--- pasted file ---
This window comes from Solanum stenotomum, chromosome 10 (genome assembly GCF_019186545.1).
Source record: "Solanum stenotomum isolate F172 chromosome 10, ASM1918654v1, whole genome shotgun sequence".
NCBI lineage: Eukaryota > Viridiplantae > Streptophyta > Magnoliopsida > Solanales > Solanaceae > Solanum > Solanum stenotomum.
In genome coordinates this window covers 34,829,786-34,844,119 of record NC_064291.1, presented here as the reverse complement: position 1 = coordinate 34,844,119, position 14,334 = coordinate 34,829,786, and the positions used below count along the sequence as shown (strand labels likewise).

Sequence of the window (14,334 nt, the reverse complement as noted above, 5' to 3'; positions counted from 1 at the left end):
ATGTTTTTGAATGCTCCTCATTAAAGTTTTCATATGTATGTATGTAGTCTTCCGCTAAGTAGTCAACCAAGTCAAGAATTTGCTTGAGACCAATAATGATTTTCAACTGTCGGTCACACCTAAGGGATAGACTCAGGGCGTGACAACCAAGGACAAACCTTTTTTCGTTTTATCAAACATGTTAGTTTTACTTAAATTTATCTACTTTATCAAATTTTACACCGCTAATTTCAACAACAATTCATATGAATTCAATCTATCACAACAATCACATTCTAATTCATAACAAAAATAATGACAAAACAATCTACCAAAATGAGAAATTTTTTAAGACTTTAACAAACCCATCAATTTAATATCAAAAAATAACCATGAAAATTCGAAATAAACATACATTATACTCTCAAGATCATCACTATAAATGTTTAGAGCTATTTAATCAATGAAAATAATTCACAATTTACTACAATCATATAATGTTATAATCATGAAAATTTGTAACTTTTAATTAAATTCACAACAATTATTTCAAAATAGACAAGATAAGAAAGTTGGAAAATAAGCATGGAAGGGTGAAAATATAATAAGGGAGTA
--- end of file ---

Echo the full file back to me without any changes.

This window comes from Solanum stenotomum, chromosome 10 (genome assembly GCF_019186545.1).
Source record: "Solanum stenotomum isolate F172 chromosome 10, ASM1918654v1, whole genome shotgun sequence".
NCBI lineage: Eukaryota > Viridiplantae > Streptophyta > Magnoliopsida > Solanales > Solanaceae > Solanum > Solanum stenotomum.
In genome coordinates this window covers 34,829,786-34,844,119 of record NC_064291.1, presented here as the reverse complement: position 1 = coordinate 34,844,119, position 14,334 = coordinate 34,829,786, and the positions used below count along the sequence as shown (strand labels likewise).

Sequence of the window (14,334 nt, the reverse complement as noted above, 5' to 3'; positions counted from 1 at the left end):
ATGTTTTTGAATGCTCCTCATTAAAGTTTTCATATGTATGTATGTAGTCTTCCGCTAAGTAGTCAACCAAGTCAAGAATTTGCTTGAGACCAATAATGATTTTCAACTGTCGGTCACACCTAAGGGATAGACTCAGGGCGTGACAACCAAGGACAAACCTTTTTTCGTTTTATCAAACATGTTAGTTTTACTTAAATTTATCTACTTTATCAAATTTTACACCGCTAATTTCAACAACAATTCATATGAATTCAATCTATCACAACAATCACATTCTAATTCATAACAAAAATAATGACAAAACAATCTACCAAAATGAGAAATTTTTTAAGACTTTAACAAACCCATCAATTTAATATCAAAAAATAACCATGAAAATTCGAAATAAACATACATTATACTCTCAAGATCATCACTATAAATGTTTAGAGCTATTTAATCAATGAAAATAATTCACAATTTACTACAATCATATAATGTTATAATCATGAAAATTTGTAACTTTTAATTAAATTCACAACAATTATTTCAAAATAGACAAGATAAGAAAGTTGGAAAATAAGCATGGAAGGGTGAAAATATAATAAGGGAGTA